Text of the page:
Fl. Angl., 95. 1762.
Trees, to 40 m; trunks often multiple; crowns spreading, broadly rounded or ovate. Bark gray, smooth, furrowed with age. Wood hard. Branches spreading to pendulous, glabrous, branchlets lacking corky wings; twigs ash-gray to red-brown, villous when young. Buds obtuse; scales reddish brown, glabrous to marginally white-ciliate. Leaves: petiole 2-7 mm, densely villous. Leaf blade elliptic to obovate, (4-)7-14(-16) × (3-)4.5-8(-10) cm, base strongly oblique with lowermost lobe strongly overlapping, covering petiole, margins doubly serrate, apex long-acuminate to cuspidate, sometimes with 3 acuminate lobes at broad apex; surfaces abaxially pale green, villous with woolly tufts in vein axils, adaxially dark green, strigose to scabrous, margins not ciliate. Inflorescences dense fascicles, 8-20-flowered, less than 2.5 cm, flowers and fruits not pendulous; pedicel short, 0.4-0.8 mm, densely pubescent. Flowers: calyx lobed to ca. 1/2 length, lobes 4-8, reddish pubescent; stamens 5-6, purplish; stigmas reddish, with white pubescence. Samaras light greenish brown, elliptic to obovate with blunt or rounded tip, 1.5-2.5 × 1-1.8 mm, broadly winged, pubescent only along central vein of wing, apical cleft minute, obscured by persistent, curved styles. Seeds thickened, not inflated. 2n = 28.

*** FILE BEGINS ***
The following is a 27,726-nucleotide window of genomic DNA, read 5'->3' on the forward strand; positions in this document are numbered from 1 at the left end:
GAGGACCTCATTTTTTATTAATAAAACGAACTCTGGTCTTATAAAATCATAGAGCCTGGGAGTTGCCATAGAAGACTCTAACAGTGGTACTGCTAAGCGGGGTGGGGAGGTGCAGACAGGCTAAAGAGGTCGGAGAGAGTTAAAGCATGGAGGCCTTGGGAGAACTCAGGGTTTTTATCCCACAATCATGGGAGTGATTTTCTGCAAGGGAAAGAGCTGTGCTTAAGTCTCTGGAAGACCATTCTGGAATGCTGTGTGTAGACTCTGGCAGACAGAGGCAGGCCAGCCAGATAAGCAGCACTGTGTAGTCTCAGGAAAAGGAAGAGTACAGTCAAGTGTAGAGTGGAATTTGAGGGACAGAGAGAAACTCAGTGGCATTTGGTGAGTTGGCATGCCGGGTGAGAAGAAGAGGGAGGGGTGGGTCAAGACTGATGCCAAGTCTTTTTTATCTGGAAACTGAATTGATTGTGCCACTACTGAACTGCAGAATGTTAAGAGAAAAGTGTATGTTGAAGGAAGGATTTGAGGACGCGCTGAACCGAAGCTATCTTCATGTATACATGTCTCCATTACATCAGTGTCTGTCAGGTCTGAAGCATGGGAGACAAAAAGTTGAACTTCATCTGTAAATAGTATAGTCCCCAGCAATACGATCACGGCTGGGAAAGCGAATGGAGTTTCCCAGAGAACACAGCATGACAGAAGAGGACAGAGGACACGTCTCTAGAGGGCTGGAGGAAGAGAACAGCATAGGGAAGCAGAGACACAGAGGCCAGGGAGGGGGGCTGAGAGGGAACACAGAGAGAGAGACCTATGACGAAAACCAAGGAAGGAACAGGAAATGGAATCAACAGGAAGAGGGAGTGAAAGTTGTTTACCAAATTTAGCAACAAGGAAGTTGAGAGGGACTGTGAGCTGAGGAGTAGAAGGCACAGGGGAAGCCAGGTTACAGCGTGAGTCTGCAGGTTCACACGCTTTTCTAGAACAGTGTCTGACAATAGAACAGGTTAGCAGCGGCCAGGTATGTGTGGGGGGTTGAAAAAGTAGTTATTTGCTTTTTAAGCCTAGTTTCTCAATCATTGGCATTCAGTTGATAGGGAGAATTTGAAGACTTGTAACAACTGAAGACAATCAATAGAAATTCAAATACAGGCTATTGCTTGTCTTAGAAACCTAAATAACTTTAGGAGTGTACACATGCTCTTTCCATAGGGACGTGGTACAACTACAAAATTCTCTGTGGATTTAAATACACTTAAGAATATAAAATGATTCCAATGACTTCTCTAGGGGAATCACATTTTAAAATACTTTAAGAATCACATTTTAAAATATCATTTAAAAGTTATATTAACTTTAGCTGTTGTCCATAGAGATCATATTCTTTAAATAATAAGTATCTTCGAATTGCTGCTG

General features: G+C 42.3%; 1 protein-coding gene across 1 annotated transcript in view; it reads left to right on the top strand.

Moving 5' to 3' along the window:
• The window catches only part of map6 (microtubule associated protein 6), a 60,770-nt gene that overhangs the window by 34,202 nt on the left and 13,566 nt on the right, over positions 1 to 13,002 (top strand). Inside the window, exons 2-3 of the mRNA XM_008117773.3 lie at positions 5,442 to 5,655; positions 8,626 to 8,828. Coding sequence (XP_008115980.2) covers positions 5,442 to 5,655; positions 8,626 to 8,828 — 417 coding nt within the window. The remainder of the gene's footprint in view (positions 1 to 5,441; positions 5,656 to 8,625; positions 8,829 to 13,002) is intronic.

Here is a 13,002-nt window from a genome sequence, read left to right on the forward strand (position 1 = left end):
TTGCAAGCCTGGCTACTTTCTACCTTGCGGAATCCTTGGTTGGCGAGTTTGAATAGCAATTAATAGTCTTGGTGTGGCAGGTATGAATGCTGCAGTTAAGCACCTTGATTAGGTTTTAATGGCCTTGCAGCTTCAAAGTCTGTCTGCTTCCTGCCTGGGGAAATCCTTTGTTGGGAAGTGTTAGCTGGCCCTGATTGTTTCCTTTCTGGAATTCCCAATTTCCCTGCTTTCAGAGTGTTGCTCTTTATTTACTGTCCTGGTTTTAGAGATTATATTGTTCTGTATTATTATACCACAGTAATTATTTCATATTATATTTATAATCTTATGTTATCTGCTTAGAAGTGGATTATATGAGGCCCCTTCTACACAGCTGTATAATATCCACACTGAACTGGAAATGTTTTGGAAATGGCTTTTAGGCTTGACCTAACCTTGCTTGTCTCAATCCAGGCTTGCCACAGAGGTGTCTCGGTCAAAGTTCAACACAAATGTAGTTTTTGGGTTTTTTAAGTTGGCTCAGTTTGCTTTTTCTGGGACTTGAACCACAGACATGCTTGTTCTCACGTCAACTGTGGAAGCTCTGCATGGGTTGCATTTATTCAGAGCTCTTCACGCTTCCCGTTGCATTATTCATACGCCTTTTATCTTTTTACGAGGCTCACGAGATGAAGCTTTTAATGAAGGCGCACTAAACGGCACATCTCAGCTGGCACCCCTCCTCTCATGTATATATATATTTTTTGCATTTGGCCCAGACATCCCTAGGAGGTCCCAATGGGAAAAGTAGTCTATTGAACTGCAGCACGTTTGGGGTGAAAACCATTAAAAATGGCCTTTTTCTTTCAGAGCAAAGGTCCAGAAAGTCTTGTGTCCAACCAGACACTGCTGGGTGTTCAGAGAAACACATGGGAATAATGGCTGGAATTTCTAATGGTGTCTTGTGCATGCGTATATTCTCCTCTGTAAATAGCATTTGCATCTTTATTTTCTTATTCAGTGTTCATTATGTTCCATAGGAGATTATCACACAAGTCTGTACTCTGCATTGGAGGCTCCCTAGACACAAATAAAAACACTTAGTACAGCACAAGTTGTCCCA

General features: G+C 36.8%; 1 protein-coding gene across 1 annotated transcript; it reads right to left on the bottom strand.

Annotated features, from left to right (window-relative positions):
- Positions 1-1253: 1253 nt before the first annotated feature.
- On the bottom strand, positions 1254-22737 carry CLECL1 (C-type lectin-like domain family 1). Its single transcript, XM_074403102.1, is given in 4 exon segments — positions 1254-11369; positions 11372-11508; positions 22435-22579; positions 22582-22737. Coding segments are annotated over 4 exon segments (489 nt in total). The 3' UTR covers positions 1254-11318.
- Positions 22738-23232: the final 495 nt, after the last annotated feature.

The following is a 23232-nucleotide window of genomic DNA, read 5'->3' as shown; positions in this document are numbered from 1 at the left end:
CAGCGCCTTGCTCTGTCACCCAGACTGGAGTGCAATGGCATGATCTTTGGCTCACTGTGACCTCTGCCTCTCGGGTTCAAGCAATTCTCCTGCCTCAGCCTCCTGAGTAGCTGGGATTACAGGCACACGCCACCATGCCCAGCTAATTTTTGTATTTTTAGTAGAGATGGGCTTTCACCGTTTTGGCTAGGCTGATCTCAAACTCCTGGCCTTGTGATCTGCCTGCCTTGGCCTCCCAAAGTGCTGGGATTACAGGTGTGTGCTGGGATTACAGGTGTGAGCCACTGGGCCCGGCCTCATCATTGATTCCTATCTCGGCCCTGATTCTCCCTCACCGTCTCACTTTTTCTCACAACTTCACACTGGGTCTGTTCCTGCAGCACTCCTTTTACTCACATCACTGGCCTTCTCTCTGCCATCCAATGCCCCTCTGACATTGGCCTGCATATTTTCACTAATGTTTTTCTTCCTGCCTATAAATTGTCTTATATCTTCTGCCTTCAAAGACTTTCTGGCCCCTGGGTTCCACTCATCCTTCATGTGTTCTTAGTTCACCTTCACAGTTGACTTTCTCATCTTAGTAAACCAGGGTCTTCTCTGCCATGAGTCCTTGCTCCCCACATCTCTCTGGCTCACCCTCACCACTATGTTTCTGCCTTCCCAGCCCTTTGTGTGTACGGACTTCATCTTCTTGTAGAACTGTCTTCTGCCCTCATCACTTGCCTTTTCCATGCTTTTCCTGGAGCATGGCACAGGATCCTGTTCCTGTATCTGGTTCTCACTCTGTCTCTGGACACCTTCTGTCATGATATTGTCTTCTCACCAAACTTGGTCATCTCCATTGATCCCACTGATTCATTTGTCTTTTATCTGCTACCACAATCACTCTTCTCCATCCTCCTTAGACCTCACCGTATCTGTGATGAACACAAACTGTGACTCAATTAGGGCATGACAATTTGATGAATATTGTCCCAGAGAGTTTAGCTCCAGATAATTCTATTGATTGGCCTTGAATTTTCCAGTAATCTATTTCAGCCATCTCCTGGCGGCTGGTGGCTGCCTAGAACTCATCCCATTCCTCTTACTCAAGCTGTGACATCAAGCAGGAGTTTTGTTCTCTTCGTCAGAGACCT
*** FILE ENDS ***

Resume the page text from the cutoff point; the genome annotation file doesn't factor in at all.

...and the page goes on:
Phenology: Flowering spring–early summer.
Habitat: Along margins of woodlands and disturbed sites
Elevation: 0-300 m
Introduced; Conn., Maine, Mass., N.Y., R.I., Vt., native to Europe and Asia.
In the absence of carefully documented naturalized populations, the North American distribution of Ulmus glabra is very poorly known. The species is established locally in British Columbia and California, and probably elsewhere. It has been reported from Newfoundland, Nova Scotia, Ontario, District of Columbia, Illinois, Iowa, Michigan, Minnesota, Missouri, Pennsylvania, and Virginia.
Ulmus glabra is similar to U. rubra in leaf morphology but may be readily distinguished by its smooth bark and glabrous samaras. Some of the weeping elms found in cultivation are varieties of U. glabra. The common name wych is derived from Gallic and means "drooping." The name U. montana Withering, an isonym, also pertains here.